Wild Wild Horses Finds its Sound in the Foreground
Wild Wild Horses synthesizes the talents of four experienced musicians who, until the band’s creation, made music behind the scenes as songwriters and session players for numerous artists including Christina Perri, Jess Glynne, and Amy Winehouse.
Eventually, frontman Jack Edwards grew discontent with writing songs for other artists. He had four gems he wanted to keep for himself and was ready to make his own sound. To achieve it, Edwards signed solo with Buskin Records in 2014 and recruited guitarist Billy Adamson, bassist Jonathan Harvey, and drummer Gregory Rogove to form his team. In 2015, the band collaboratively recorded and released Edwards’ tracks in an EP called Ordinary Life and created accompanying music videos directed by Once Upon a Time star Jennifer Morrison. Since then, they’ve left the studio to head out on the road for their recent tour of the USA.
We spoke with Jack Edwards about future plans, the EP, what it’s like to get one million YouTube views in three days, not to mention making life-changing decisions in the back of an Uber and stealing birthday cake in bars.
Do you have any plans now that the tour is done?
Jack Edwards: We're basically going in to finish up a few songs that we're recording at the moment. We've got a bunch of music over the last year that we've written in different capacities. So we're going to go in and track some of that stuff and see what comes out.
Do you anticipate releasing an album with those songs?
JE: Definitely another EP. There's definitely something on the horizon that I can't really talk about, which sounds deliberately cryptic [laughs]. But yeah, we'll release an EP in the New Year. We've got so many songs that we're pumped about.
Are you planning to do more covers like you did recently with Sia's “Chandelier”?
JE: No, I think that those songs were based out of when we first got together as a band, actually. We were in rental spaces practicing the EP tunes, and then there'd be these songs where we thought, “Oh, I like the way this is played,” and how can we take this huge—“Chandelier” for example—belting pop hook and deconstruct it and make it intricate. It was more just to play songs together because we only had a few songs to start with, so we had to play something else or we'd lose our minds.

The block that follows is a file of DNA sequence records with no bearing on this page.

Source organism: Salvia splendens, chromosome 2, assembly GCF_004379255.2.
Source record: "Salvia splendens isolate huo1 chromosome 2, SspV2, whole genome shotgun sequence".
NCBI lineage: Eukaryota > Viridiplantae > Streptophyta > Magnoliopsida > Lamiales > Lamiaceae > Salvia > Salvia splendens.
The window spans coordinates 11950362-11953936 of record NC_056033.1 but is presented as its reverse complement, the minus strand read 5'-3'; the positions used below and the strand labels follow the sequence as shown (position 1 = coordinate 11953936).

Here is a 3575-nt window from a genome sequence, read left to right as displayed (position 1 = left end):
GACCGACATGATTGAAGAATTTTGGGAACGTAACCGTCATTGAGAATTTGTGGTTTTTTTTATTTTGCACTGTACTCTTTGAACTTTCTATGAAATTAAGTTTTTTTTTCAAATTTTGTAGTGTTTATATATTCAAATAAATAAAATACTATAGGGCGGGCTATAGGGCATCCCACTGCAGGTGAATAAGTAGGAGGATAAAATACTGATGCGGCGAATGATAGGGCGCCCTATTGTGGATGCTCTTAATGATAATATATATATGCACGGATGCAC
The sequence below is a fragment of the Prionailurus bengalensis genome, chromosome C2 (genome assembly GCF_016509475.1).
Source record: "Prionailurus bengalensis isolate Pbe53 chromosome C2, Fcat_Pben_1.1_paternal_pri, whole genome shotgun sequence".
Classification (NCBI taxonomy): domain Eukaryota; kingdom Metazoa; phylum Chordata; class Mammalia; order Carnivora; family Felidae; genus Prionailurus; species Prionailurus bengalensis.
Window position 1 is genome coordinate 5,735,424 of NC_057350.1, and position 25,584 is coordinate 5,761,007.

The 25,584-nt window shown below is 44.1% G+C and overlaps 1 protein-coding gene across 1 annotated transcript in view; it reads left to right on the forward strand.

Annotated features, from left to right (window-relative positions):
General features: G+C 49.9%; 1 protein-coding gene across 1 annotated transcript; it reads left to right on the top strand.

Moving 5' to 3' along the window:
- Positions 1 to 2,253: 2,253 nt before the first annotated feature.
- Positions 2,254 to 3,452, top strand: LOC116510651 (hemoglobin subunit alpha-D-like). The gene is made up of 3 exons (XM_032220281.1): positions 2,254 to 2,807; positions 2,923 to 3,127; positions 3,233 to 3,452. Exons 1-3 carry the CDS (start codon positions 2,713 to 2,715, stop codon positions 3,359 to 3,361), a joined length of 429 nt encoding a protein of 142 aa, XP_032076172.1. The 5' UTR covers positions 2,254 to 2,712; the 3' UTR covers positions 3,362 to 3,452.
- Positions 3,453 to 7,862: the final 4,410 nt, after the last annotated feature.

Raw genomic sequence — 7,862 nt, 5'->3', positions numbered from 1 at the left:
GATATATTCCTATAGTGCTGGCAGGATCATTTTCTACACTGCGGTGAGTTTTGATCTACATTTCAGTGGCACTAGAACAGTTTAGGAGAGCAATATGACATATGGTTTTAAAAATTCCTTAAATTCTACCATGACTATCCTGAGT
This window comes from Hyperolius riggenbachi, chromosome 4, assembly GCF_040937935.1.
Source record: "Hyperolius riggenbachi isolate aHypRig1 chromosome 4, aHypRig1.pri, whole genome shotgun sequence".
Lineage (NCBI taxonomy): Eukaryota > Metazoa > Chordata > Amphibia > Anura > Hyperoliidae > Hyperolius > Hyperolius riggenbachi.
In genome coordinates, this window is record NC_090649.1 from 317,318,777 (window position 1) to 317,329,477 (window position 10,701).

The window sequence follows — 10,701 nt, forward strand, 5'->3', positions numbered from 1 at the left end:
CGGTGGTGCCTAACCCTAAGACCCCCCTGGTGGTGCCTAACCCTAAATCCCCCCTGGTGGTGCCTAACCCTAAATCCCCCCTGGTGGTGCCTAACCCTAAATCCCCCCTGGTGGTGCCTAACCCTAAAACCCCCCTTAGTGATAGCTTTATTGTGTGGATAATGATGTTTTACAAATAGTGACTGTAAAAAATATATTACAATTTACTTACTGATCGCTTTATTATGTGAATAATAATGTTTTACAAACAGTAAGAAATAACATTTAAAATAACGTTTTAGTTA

You guys come from very different backgrounds. How exactly did Wild Wild Horses form?
JE: Greg and Billy have been session players for a few, really, quite big acts over the years. Jon was in a band before and Greg's been in a few bands as well. Everyone's toured in their own right. And I was a songwriter, so basically I had the four songs for the EP and I said, “I really want to do this as a band.” Because I was playing and writing for other people before the band, and I had these songs that I didn't want to write for anyone else. I wanted to write these songs for me and the band. So I reached out to Billy and Jon. Then we saw Greg play in Los Angeles and thought, “Holy shit, this guy can really play the drums.” So we asked him, “Do you want to come to London?” and he flew out. After a lot of whiskey and somebody else's birthday cake we went into rehearsals and were like, “Yeah, let's do this!”
Wait, whose birthday cake was it?!
JE: We don't even know! We were out at a bar the first time we met, and it was somebody's birthday. I think we got hungry and thought, “Man, I wish I could come out with some of this cake”—delicious. That was the moment we knew. An unbreakable bond was formed with frosting [laughs].
That's so funny! So I take it that collaboration is very important for all of you.
What was it like working with Jennifer Morrison on the music videos?